I was diagnosed with thyroid cancer in Nov., 1999. Surgery and radioactive iodine followed. In Dec., 2006, I found a lump in my neck that turned cancerous. Shortly thereafter, it was found to have metastasized throughout my body and to be untreatable and inoperable. I started a clinical trial with Sutent (sunitinib) since Apr., 2007.
In Nov., 2013, the tumors began growing again and I was removed from the Sutent Clinical Trial. I started a clinical trial taking of CEDIRANIB on 04/09/14.
Nebraska lawmakers gave 42-0 final approval Monday to a bill (LB882) under which oral chemotherapy will be treated the same as intravenous cancer treatments for insurance purposes.
The bill's sponsor, Sen. Jeremy Nordquist of Omaha, said the lack of parity in coverage between intravenous and oral chemotherapy medications was a growing problem, with some cancer treatments costing $5,000 to $10,000 a month.
He said his bill would ensure that patients and doctors could make decisions about the course of treatment based on what would provide the best care, not what insurance companies deemed the most cost-effective.
Research shows that when confronted with the reality of high out-of-pocket expenses, cancer patients forgo expensive therapies and often discontinue treatments, in part because they do not want to saddle their families with unmanageable debt, Nordquist said.
Because oncologists know how expensive oral medications can be, he said, they often do not prescribe them -- even when they think that would be the better option.
The actuarial and benefits consulting firm Milliman Inc. did a study in 2010 that estimated requiring similar coverage for oral chemotherapy would cost less than $6 a year per person in most insurance plans. The study was paid for by GlaxoSmithKline, which makes and is developing oral chemotherapy drugs.
In other action Monday, lawmakers:
* Gave 37-6 final approval to a bill that would gut a recent Nebraska Supreme Court ruling that said so-called alcopops must be taxed as hard liquor instead of like beer. The high court had ruled that flavored malt drinks -- such as Mike's Hard Lemonade and Smirnoff Ice -- should be taxed the same as hard liquor. Beer is taxed at 31 cents a gallon, spirits at $3.75 a gallon.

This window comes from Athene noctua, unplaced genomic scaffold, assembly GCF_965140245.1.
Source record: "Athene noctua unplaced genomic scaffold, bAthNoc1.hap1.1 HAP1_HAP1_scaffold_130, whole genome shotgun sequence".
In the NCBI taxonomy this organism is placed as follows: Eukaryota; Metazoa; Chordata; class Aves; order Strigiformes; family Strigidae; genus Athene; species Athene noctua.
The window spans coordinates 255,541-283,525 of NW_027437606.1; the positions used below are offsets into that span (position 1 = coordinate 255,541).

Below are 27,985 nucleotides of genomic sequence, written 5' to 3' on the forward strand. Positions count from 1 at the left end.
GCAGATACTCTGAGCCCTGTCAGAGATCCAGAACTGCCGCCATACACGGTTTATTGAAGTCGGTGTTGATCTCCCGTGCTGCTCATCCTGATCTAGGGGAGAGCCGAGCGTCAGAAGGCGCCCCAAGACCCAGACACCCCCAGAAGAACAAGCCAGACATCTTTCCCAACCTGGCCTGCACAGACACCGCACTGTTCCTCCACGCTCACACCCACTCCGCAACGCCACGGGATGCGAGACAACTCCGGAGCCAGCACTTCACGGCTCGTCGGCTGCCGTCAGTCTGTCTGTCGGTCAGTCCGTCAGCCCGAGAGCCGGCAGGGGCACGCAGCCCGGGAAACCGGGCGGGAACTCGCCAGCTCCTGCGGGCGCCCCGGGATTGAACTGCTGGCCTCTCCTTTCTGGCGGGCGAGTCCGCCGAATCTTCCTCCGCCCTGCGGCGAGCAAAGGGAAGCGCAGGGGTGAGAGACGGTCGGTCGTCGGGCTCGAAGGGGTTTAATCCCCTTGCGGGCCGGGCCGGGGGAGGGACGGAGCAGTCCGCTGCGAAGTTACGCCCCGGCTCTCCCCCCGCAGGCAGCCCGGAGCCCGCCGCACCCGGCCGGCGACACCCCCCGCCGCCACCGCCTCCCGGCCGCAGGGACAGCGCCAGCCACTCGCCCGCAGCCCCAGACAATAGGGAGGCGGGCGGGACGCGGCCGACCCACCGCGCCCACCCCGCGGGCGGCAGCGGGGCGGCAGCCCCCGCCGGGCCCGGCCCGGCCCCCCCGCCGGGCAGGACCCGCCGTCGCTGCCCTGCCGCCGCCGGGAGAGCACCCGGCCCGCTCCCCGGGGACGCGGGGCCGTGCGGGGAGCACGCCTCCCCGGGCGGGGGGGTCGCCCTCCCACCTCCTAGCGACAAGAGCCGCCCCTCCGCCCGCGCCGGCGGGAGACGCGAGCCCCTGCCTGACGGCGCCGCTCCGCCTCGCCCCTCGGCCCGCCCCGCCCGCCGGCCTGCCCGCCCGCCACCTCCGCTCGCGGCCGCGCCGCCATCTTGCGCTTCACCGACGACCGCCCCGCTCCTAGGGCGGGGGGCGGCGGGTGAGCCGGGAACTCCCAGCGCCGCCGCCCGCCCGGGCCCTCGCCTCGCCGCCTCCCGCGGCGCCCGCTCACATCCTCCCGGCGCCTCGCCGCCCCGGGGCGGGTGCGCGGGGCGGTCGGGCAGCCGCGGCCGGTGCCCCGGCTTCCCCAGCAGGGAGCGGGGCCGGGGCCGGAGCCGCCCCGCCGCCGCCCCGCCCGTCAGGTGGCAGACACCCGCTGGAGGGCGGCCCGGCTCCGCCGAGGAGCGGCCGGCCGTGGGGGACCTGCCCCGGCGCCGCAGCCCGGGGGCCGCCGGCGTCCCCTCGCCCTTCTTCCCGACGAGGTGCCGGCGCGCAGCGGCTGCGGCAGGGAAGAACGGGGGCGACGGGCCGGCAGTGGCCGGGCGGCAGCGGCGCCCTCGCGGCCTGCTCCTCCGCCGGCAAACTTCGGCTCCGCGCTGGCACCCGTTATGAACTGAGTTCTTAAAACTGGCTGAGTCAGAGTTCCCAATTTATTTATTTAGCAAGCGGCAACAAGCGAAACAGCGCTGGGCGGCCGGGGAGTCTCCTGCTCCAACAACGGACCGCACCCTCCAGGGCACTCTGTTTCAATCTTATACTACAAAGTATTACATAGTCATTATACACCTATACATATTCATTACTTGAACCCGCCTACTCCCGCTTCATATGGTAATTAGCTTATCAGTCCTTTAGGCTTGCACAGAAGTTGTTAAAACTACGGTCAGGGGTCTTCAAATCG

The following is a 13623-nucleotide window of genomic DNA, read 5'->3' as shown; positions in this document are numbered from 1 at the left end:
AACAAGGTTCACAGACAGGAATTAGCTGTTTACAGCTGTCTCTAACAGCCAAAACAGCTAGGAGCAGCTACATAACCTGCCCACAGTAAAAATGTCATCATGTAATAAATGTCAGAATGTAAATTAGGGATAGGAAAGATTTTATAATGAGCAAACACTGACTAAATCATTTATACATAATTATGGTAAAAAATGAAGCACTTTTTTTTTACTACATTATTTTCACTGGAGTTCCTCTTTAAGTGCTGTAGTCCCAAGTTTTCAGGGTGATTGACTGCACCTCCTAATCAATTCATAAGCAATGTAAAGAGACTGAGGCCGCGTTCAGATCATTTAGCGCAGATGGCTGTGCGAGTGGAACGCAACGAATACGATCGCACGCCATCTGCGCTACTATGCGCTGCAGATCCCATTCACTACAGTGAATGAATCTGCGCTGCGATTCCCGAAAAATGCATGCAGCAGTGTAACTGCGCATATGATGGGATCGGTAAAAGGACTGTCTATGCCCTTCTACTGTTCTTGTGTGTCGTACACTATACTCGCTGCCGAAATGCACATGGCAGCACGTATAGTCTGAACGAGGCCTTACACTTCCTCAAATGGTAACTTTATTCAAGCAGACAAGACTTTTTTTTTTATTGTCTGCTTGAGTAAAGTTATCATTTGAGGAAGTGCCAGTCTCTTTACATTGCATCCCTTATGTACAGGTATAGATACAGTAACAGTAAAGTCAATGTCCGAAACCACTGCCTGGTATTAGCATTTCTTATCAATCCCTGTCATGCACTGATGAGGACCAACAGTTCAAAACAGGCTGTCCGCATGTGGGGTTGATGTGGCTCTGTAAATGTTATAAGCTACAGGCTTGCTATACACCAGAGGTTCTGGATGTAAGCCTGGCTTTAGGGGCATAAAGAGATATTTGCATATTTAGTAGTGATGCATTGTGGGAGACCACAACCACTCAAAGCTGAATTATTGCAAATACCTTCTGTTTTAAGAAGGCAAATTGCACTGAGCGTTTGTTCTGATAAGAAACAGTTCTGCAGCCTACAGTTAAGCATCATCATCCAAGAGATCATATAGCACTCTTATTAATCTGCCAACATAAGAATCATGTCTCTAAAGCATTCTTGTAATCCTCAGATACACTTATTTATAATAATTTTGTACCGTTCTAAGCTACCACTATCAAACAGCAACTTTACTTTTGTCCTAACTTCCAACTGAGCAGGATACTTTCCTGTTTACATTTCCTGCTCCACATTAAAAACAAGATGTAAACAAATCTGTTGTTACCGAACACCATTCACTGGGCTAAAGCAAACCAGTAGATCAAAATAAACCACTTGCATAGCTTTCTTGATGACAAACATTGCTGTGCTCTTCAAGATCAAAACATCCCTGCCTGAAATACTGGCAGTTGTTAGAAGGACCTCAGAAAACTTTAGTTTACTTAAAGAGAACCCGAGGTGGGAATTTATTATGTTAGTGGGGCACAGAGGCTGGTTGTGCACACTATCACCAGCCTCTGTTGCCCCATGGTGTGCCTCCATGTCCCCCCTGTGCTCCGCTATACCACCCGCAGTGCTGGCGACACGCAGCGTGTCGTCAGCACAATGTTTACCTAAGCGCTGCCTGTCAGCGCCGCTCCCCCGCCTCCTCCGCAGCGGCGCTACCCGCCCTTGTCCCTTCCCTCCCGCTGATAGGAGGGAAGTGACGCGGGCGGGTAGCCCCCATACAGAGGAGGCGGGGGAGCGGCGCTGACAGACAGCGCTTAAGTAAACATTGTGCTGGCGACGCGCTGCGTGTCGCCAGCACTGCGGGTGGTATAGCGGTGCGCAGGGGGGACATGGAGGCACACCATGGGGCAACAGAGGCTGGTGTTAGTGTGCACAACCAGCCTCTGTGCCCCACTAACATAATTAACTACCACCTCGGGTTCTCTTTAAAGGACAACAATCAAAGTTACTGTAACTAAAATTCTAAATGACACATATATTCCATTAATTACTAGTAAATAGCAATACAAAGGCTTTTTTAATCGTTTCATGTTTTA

The bill (LB824) was introduced by Sen. Russ Karpisek of Wilber in anticipation of the high court's ruling. Lancaster County District Judge John Colborn ruled earlier that under state law, the drinks should be considered spirits, not beer, because they contain distilled alcohol. The state appealed that ruling to the high court.
Colborn's ruling was in response to a lawsuit filed by a mother and three groups that combat underage drinking. They say alcopops are marketed toward young people, and an increase in price -- a likely result of a tax change -- would act as a deterrent.
* Voted 46-0 to give final approval to a bill (LB870) to add other measures of accountability to test scores in judging schools.
The bill will establish an accountability system to measure the performance of individual public schools and school districts beginning with the 2012-13 school year. It will combine multiple measures, including graduation rates, student growth and student improvement on statewide assessments.
It was sponsored by Sen Greg Adams of York, chairman of the Education Committee. Adams said it broadened the picture of schools, because there was more to a school, or a school district, than test scores. Some Nebraska schools -- mostly because of demographics -- may never show the kind of proficiency on reading, math and writing tests that is expected of them. But they should get credit for improvement.
* Gave 44-0 final approval to a bill (LB933) meant to build on a truancy law passed in 2010. Families have complained to senators and anyone who would listen that they have been hurt by the law, which requires that more than 20 absences in a school year -- excused or unexcused -- be reported to the county attorney, who then investigates and decides whether to take action.
The bill passed Monday would allow schools to decide whether to report excused absences. If there is even one unexcused absence among the 20, the report would be required.
* Voted 46-0 to pass a bill (LB799) establishing that negligent child abuse resulting in the death of a child and negligent child abuse that results in serious bodily injury are felonies. Previously, regardless of the injuries caused to the child, negligent child abuse was a misdemeanor. The bill was by Sen. Abbie Cornett of Bellevue.